By Dr. Pablo Barrecheguren (@pjbarrecheguren)
The area of perception is one of the most diverse fields of neuroscience due to the large number of senses that exist in the animal kingdom. Apart from the five classical senses: sight, hearing, taste, smell and touch, there are many more such as proprioception (the ability to perceive body posture), thermoception (feeling temperatures) or nociception (which encompasses all nerve structures responsible for the perception of pain). But beyond all these there are even more fascinating neurophysiological capacities.
What is magnetoreception?
The ability to perceive magnetic fields, or magnetoreception, is one of the most studied senses in recent years. Although research on human beings is still in its early stages, work in the animal world has demonstrated the existence of this sense in some living beings.
Initially many of these studies focused on migratory animals since the terrestrial magnetic field varies throughout the planet, so theoretically it could be used as a method of orientation.
Early Research: Waterways
Among the first published works are those that studied the waterways of loggerhead turtles. This marine animal has a circular migratory route that spans thousands of kilometers underwater from the east coast of Florida and throughout the Sargasso Sea. To see if the turtles used the Earth’s magnetic field to orient themselves, they were exposed to different magnetic fields while swimming and it was observed that the animals modified their swimming direction according to the magnetic field to which they were exposed.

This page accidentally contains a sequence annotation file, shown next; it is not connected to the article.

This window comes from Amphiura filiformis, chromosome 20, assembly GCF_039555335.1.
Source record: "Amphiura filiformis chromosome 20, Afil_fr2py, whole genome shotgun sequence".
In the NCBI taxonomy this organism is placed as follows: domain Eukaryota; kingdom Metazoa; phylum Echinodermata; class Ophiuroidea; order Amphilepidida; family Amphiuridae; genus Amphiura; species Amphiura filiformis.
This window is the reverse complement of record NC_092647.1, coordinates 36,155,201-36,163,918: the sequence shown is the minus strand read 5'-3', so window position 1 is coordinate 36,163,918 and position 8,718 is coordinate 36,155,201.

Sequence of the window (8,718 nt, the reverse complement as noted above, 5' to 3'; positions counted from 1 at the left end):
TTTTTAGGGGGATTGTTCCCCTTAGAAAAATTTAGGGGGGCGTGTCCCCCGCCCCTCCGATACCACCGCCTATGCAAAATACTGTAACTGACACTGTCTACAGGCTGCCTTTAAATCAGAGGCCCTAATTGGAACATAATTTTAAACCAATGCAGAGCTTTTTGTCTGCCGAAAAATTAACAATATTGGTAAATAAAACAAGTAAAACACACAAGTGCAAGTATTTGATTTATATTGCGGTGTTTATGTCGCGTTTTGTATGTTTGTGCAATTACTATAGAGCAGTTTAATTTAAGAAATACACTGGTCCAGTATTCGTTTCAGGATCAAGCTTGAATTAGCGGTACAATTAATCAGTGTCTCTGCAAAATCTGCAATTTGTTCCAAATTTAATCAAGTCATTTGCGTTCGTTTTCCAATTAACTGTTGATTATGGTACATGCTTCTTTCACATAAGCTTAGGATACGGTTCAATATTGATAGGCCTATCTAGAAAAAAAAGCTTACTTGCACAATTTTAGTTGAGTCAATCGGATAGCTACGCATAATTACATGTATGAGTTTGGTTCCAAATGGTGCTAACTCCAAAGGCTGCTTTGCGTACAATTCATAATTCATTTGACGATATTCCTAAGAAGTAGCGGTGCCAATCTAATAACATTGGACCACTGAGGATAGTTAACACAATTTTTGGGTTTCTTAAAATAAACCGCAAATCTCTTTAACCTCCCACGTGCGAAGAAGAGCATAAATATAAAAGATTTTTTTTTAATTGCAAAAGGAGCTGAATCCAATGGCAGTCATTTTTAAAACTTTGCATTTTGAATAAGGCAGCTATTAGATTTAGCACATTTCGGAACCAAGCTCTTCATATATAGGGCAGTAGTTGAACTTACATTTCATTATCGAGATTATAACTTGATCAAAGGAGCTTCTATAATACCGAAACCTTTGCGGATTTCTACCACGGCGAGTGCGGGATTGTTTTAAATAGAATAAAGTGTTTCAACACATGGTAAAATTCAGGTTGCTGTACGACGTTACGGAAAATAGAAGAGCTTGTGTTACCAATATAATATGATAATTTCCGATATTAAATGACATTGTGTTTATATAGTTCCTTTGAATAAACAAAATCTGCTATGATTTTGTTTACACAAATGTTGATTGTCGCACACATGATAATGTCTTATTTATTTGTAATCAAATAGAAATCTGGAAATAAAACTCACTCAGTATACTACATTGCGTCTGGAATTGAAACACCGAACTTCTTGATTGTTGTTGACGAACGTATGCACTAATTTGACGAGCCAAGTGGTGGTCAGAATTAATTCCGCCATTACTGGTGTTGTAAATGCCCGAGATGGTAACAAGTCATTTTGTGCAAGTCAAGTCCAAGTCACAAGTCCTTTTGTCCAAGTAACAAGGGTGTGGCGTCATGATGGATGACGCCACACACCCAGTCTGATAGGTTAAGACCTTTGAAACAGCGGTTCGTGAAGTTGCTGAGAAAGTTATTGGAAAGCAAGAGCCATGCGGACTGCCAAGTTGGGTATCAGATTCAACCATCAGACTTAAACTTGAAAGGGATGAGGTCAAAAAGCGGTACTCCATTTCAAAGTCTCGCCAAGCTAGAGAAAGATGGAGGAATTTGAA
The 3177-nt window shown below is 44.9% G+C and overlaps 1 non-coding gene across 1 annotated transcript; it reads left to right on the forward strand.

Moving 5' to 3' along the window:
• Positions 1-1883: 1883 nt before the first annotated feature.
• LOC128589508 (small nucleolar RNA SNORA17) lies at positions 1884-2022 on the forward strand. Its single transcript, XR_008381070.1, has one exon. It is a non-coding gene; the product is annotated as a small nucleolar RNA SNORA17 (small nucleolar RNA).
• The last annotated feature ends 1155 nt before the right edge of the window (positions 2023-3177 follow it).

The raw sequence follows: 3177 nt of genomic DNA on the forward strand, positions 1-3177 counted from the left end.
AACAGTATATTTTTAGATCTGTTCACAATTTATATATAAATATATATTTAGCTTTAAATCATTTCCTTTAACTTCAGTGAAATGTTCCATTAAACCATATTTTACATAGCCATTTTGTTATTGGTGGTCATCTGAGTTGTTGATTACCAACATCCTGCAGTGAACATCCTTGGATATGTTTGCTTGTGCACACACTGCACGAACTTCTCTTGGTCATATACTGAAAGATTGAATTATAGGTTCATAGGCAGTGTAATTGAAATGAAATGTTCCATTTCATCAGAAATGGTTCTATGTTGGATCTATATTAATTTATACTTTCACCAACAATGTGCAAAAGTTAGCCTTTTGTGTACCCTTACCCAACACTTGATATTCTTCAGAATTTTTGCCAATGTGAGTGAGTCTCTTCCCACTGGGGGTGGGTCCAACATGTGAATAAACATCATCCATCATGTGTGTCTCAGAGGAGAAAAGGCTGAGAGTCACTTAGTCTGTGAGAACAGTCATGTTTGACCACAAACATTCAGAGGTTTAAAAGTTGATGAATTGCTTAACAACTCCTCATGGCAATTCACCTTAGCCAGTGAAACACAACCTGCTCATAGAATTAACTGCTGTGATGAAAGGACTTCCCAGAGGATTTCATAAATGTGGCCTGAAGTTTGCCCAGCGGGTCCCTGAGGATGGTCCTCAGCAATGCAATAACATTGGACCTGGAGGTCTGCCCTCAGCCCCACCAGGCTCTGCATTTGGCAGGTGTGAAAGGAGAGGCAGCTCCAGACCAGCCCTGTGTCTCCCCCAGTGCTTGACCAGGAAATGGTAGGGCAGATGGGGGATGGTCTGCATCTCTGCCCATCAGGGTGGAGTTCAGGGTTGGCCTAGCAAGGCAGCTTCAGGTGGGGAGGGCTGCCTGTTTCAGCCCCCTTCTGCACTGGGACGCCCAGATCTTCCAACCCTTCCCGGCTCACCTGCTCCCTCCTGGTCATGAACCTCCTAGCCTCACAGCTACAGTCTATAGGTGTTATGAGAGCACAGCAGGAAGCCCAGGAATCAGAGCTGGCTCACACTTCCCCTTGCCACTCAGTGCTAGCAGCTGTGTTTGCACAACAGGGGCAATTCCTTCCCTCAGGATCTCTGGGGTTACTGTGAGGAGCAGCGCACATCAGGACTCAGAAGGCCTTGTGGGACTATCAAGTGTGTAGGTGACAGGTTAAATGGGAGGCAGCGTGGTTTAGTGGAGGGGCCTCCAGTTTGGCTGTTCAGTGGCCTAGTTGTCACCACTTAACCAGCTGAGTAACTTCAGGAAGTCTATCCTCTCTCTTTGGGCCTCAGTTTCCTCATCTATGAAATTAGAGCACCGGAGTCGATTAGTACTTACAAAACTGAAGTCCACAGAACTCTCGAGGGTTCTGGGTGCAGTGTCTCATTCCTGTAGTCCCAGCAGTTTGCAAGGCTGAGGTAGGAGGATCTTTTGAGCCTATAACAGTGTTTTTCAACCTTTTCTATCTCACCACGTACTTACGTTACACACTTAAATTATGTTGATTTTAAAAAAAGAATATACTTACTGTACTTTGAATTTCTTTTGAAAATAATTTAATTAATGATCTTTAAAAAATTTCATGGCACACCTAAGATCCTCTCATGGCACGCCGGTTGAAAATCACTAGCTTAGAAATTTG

Today we know that there are at least fifty animal species among reptiles, amphibians, mammals, fish, crustaceans and insects that have some kind of magnetoreception.
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How Magnetoreception Works
After discovering the existence of magnetoreception, the next step was to find out how this sense works. All sense is based on molecular structures that react to stimulus and a nervous system capable of processing that reaction: a classic example are the photoreceptors we have in the retina of the eyes, which react to light by stimulating parts of our cerebral cortex, allowing us to have the sense of sight.
In magnetoreception, cryptochromes are a family of proteins that have attracted much attention: they are systems capable of capturing light, in general they are widely distributed in the animal kingdom (both in vertebrates and invertebrates) and some of them have been seen to be important in the regulation of circadian rhythms.
Among them, several studies have pointed out that proteins such as Cryptochrome 4 (Cry4) are important in the magnetoreception of birds, and it is believed that they allow them to “see” magnetic fields since they are found in great abundance in the retina of these animals.